It’s a common thought that branding and a logo are the same things. After all, great logo designs stay with us. They’re easily recognisable and easy to recall.
But a good logo alone does not complete the brand, especially today when that brand has to adapt and live across many channels.
There was a time when a family name in big letters, painted on the side of a shop, was all you needed. Everyone knew who this family was and what they did. In essence, they knew their story.
But as the world got bigger and more competitive, how we tell that story had to evolve. Companies had to differentiate themselves through the logo design, visual style and tone of messaging.
However, there are too many questions for a logo to answer on its own. What is this company/product? What do they do? What are their values? Why should I trust them?
Logos that become overcomplicated trying to answer these questions on their own tend to fail. For instance, a new renal therapy product doesn’t necessarily have to have a kidney and a patient in the logo. There are plenty of other ways to show this in supporting imagery, design and messaging.
So a brand has its story, and the logo is the opening chapter.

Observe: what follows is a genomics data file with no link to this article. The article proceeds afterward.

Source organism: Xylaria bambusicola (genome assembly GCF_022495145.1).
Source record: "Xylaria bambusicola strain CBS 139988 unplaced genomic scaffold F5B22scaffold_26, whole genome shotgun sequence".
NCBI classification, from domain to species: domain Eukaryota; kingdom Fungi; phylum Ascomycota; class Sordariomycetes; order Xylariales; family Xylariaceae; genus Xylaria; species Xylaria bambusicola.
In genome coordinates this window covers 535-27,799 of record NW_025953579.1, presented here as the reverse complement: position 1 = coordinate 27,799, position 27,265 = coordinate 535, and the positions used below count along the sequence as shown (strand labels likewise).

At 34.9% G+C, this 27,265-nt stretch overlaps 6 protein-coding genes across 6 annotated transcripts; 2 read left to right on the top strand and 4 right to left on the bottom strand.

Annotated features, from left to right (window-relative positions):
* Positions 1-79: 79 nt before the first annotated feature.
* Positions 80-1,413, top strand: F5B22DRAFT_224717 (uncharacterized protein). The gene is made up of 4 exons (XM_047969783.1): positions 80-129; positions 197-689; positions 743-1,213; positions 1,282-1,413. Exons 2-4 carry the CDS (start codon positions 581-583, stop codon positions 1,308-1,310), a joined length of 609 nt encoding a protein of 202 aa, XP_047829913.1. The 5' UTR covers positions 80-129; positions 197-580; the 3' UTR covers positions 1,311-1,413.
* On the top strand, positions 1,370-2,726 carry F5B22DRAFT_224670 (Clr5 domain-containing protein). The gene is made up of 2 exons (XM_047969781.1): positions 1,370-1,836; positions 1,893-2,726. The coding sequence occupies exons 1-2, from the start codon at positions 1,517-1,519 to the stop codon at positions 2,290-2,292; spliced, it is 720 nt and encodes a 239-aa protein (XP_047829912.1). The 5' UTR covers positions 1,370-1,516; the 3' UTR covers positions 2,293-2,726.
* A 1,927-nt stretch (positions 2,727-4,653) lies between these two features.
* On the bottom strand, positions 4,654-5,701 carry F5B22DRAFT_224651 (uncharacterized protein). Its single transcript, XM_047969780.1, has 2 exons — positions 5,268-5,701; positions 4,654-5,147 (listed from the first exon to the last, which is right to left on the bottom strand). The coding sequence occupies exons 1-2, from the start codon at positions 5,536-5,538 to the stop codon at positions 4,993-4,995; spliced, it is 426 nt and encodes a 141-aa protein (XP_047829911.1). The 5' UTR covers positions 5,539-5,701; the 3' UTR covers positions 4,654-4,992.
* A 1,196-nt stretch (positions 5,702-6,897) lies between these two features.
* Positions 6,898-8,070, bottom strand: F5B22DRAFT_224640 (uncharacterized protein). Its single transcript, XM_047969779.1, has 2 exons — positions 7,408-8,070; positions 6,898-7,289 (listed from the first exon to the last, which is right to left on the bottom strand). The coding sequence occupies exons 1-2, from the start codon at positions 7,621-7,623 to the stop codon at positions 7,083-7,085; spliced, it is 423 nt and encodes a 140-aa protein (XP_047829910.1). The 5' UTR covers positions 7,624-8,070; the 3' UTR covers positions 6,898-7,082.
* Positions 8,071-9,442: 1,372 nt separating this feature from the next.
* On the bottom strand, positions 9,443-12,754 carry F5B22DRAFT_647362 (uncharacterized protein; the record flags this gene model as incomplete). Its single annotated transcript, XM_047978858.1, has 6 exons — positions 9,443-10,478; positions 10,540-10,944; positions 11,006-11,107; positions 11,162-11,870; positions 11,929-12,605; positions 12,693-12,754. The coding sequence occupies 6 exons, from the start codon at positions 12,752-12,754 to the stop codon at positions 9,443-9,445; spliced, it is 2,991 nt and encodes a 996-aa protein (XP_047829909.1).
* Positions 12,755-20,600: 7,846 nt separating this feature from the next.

Like the beginning of a good book, the first chapter should engage us instantly and have a lasting impact. But the following chapters have to grip us too. All of the chapters must have the same voice to make a clear narrative.
And without all these other elements in harmony, a great logo can go to waste.
There are plenty of examples of great logos that sit alone without a great brand and, sometimes, great brands that don’t have an (objectively) great logo.
What’s most important is brand cohesion – a sense that everything from a website to an email signature has been cut from the same cloth. A reflection of the logo while not necessarily being just about the logo.
Imagine a company that positions itself differently in each marketing action. In a moment, it adopts a lighthearted tone, then, suddenly, it chooses a serious approach.
If this happens constantly, there will be natural disruptions in the message, preventing a clearer understanding of what the brand is at heart.
The same problem can happen if there is no consistency in more superficial issues, such as the colours used in graphic pieces or the style of photography. These are crucial details related to the visual identity of the brand.
The clearer the pattern in the communication and use of these elements is, the more consistent the brand will become.
The ‘swoosh’ is so synonymous with Nike that it has already explained some of the brand story (namely, who is this company and what do they do?). However, the positive, fairly serious tone of their marketing is another defining trait. We could all probably identify a Nike advert without their logo on it.
And that’s the trick to a great brand, creating a compelling story that lives beyond a logo.